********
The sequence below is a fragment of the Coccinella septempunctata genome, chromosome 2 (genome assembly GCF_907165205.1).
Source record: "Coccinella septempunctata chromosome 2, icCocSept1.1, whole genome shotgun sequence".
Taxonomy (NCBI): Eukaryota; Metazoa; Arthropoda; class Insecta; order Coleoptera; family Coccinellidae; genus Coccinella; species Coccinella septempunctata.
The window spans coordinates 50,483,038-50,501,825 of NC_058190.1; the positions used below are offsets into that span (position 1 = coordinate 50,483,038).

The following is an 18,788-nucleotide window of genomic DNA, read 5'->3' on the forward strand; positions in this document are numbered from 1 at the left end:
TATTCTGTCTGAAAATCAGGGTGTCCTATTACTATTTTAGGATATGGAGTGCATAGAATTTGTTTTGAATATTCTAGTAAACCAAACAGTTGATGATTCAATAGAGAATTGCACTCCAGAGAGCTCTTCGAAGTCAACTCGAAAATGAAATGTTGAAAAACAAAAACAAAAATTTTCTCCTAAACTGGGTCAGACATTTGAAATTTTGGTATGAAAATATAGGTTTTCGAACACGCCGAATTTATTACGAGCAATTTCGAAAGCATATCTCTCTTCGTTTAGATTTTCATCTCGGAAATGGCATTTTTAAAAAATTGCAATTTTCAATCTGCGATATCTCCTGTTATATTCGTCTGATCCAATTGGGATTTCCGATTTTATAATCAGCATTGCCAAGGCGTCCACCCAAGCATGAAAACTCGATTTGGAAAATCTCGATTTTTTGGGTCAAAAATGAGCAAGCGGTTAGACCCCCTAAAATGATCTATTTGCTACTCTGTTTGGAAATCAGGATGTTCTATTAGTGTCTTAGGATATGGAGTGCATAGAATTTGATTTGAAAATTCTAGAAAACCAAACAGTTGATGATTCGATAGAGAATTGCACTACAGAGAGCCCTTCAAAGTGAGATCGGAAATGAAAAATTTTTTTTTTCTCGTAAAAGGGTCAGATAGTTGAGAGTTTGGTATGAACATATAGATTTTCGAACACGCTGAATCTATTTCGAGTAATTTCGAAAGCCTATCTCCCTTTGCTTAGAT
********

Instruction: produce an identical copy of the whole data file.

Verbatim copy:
The sequence below is a fragment of the Coccinella septempunctata genome, chromosome 2 (genome assembly GCF_907165205.1).
Source record: "Coccinella septempunctata chromosome 2, icCocSept1.1, whole genome shotgun sequence".
Taxonomy (NCBI): Eukaryota; Metazoa; Arthropoda; class Insecta; order Coleoptera; family Coccinellidae; genus Coccinella; species Coccinella septempunctata.
The window spans coordinates 50,483,038-50,501,825 of NC_058190.1; the positions used below are offsets into that span (position 1 = coordinate 50,483,038).

The following is an 18,788-nucleotide window of genomic DNA, read 5'->3' on the forward strand; positions in this document are numbered from 1 at the left end:
TATTCTGTCTGAAAATCAGGGTGTCCTATTACTATTTTAGGATATGGAGTGCATAGAATTTGTTTTGAATATTCTAGTAAACCAAACAGTTGATGATTCAATAGAGAATTGCACTCCAGAGAGCTCTTCGAAGTCAACTCGAAAATGAAATGTTGAAAAACAAAAACAAAAATTTTCTCCTAAACTGGGTCAGACATTTGAAATTTTGGTATGAAAATATAGGTTTTCGAACACGCCGAATTTATTACGAGCAATTTCGAAAGCATATCTCTCTTCGTTTAGATTTTCATCTCGGAAATGGCATTTTTAAAAAATTGCAATTTTCAATCTGCGATATCTCCTGTTATATTCGTCTGATCCAATTGGGATTTCCGATTTTATAATCAGCATTGCCAAGGCGTCCACCCAAGCATGAAAACTCGATTTGGAAAATCTCGATTTTTTGGGTCAAAAATGAGCAAGCGGTTAGACCCCCTAAAATGATCTATTTGCTACTCTGTTTGGAAATCAGGATGTTCTATTAGTGTCTTAGGATATGGAGTGCATAGAATTTGATTTGAAAATTCTAGAAAACCAAACAGTTGATGATTCGATAGAGAATTGCACTACAGAGAGCCCTTCAAAGTGAGATCGGAAATGAAAAATTTTTTTTTTCTCGTAAAAGGGTCAGATAGTTGAGAGTTTGGTATGAACATATAGATTTTCGAACACGCTGAATCTATTTCGAGTAATTTCGAAAGCCTATCTCCCTTTGCTTAGAT